Vendors Issued Security Updates to Fix Severe Flaws Several Months Ago
Hackers in recent days have been hunting for SSL VPNs manufactured by both Fortinet and Pulse Secure that have yet to be updated to fix serious security flaws, security experts warn.
There’s been a surge in scanning attempts by attackers to locate and automatically hack these devices, exploiting known flaws that allow them to steal passwords and other sensitive data. With stolen passwords in hand, attackers can potentially gain full, remote access to organizations’ networks.
The attacks come despite both vendors having released patches several months ago – Pulse Secure in April, Fortinet in May – via firmware updates that included security fixes. Both vendors warned that all customers should install the updates as quickly as possible, given the severity of the flaws. Many organizations, however, apparently have yet to install the updated software, and thus remain at elevated risk from escalating exploit attempts.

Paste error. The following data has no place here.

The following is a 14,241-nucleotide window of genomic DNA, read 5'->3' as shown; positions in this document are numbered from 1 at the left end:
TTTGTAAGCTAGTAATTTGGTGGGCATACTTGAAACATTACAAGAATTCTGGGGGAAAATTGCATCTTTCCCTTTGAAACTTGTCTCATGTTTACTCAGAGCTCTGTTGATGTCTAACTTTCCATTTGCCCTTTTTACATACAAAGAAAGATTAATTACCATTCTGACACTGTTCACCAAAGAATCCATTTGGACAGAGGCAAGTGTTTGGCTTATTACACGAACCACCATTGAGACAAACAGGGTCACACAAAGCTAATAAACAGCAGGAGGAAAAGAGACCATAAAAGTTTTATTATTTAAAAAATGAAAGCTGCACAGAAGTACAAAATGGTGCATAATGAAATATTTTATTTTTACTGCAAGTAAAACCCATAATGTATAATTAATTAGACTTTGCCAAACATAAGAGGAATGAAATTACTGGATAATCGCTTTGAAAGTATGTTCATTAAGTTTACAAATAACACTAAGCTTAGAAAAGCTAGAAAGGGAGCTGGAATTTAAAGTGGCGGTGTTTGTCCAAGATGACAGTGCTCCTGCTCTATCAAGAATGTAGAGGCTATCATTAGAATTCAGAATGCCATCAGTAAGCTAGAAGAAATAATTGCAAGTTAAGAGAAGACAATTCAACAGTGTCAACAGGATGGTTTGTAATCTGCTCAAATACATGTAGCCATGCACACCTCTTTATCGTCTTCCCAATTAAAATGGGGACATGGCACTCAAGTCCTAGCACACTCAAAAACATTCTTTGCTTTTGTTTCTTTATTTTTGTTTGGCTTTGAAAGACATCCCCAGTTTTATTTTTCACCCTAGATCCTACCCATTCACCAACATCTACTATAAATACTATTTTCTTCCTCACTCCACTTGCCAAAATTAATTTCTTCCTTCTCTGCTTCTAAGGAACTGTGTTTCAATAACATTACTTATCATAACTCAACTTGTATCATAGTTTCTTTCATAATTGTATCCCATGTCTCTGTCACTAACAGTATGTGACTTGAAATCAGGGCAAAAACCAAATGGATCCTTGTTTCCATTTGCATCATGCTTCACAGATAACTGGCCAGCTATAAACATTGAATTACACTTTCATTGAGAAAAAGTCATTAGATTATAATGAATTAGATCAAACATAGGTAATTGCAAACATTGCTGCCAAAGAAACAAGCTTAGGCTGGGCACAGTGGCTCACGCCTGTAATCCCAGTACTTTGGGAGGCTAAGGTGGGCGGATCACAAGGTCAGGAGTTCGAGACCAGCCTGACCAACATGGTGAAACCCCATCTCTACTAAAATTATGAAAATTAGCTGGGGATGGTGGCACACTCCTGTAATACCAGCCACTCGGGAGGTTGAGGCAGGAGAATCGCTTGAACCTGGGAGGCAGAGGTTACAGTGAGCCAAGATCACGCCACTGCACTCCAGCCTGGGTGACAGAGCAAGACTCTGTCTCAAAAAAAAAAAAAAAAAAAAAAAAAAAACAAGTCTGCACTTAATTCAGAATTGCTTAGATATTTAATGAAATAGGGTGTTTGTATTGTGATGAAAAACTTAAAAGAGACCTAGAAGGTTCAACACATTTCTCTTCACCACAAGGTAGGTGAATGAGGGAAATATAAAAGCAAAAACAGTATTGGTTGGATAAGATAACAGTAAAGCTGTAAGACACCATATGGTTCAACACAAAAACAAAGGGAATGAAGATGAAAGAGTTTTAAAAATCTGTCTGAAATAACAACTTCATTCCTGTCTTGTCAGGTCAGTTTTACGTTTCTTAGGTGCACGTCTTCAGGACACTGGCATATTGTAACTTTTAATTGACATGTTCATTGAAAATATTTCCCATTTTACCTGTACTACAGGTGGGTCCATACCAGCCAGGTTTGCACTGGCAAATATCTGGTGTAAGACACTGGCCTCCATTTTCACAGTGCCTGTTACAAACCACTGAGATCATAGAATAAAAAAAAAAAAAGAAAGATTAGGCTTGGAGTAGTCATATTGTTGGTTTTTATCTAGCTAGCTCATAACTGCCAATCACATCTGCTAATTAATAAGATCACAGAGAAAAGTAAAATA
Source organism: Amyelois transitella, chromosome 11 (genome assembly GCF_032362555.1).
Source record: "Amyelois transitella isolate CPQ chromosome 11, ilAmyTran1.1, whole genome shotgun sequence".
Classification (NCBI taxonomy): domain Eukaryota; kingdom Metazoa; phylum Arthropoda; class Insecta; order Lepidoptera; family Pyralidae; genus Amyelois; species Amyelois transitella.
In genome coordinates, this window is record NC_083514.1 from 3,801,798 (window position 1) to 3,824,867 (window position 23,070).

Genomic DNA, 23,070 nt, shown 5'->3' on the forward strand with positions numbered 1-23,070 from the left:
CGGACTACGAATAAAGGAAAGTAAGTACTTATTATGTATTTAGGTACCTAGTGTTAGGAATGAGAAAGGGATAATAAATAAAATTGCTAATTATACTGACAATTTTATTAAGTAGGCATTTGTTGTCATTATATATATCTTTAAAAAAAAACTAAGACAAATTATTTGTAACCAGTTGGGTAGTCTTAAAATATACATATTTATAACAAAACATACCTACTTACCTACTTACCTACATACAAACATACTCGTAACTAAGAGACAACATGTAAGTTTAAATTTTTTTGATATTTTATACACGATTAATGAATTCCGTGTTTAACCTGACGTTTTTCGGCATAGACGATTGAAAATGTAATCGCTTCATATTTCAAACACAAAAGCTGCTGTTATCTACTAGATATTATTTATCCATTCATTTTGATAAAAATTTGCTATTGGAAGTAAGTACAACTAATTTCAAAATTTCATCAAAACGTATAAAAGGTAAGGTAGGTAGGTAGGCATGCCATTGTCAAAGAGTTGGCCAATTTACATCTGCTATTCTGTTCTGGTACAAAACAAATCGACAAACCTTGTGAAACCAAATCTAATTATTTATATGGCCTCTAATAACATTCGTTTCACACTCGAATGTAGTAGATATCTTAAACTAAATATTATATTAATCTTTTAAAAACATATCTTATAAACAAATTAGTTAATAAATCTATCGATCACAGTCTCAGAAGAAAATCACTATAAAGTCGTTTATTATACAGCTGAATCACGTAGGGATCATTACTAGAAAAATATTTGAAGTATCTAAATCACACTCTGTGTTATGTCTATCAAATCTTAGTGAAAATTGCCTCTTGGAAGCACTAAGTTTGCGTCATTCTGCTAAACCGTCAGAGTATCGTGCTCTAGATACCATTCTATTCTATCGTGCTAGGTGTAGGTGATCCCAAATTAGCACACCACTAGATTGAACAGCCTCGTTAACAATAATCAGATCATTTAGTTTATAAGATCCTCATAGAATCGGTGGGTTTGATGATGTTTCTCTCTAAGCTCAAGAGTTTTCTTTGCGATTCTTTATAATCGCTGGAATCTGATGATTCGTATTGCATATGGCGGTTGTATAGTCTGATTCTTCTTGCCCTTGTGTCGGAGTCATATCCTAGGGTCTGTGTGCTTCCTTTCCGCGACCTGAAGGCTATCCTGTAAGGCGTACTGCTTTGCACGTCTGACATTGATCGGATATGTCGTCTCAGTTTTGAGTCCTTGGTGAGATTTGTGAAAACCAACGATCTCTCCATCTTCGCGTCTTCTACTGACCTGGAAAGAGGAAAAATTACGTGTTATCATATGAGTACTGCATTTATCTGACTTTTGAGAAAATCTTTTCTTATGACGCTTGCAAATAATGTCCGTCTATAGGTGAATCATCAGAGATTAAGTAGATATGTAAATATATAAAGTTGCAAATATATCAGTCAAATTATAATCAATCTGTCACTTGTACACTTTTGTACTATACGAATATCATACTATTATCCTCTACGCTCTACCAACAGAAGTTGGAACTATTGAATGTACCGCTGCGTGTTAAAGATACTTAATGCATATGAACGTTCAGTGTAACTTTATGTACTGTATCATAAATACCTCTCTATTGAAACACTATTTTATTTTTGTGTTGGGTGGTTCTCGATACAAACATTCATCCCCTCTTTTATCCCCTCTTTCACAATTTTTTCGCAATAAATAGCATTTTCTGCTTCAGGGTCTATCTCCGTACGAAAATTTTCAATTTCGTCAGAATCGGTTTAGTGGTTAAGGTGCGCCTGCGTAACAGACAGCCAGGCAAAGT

Internet scans count at least 480,000 Fortinet Fortigate SSL VPN endpoints connected to the internet, although it’s unclear how many remain unpatched. But experts say that of about 42,000 Pulse Secure SSL VPN endpoints seen online, more than 14,000 of them – a majority of which are located in the United States – remain unpatched.
In recent days, reports of attacks against vulnerable Pulse Secure and Fortinet SSL VPNs have been escalating.
On Thursday, Troy Mursch of Chicago-based threat intelligence firm Bad Packets warned that his firm’s honeypots had detected opportunistic, large-scale mass scanning activity by hackers looking for Pulse Secure VPN SSL servers vulnerable to CVE-2019-11510. “This arbitrary file reading vulnerability allows sensitive information disclosure enabling unauthenticated attackers to access private keys and user passwords,” he said. “Further exploitation using the leaked credentials can lead to remote command injection (CVE-2019-11539) and allow attackers to gain access inside the private VPN network.”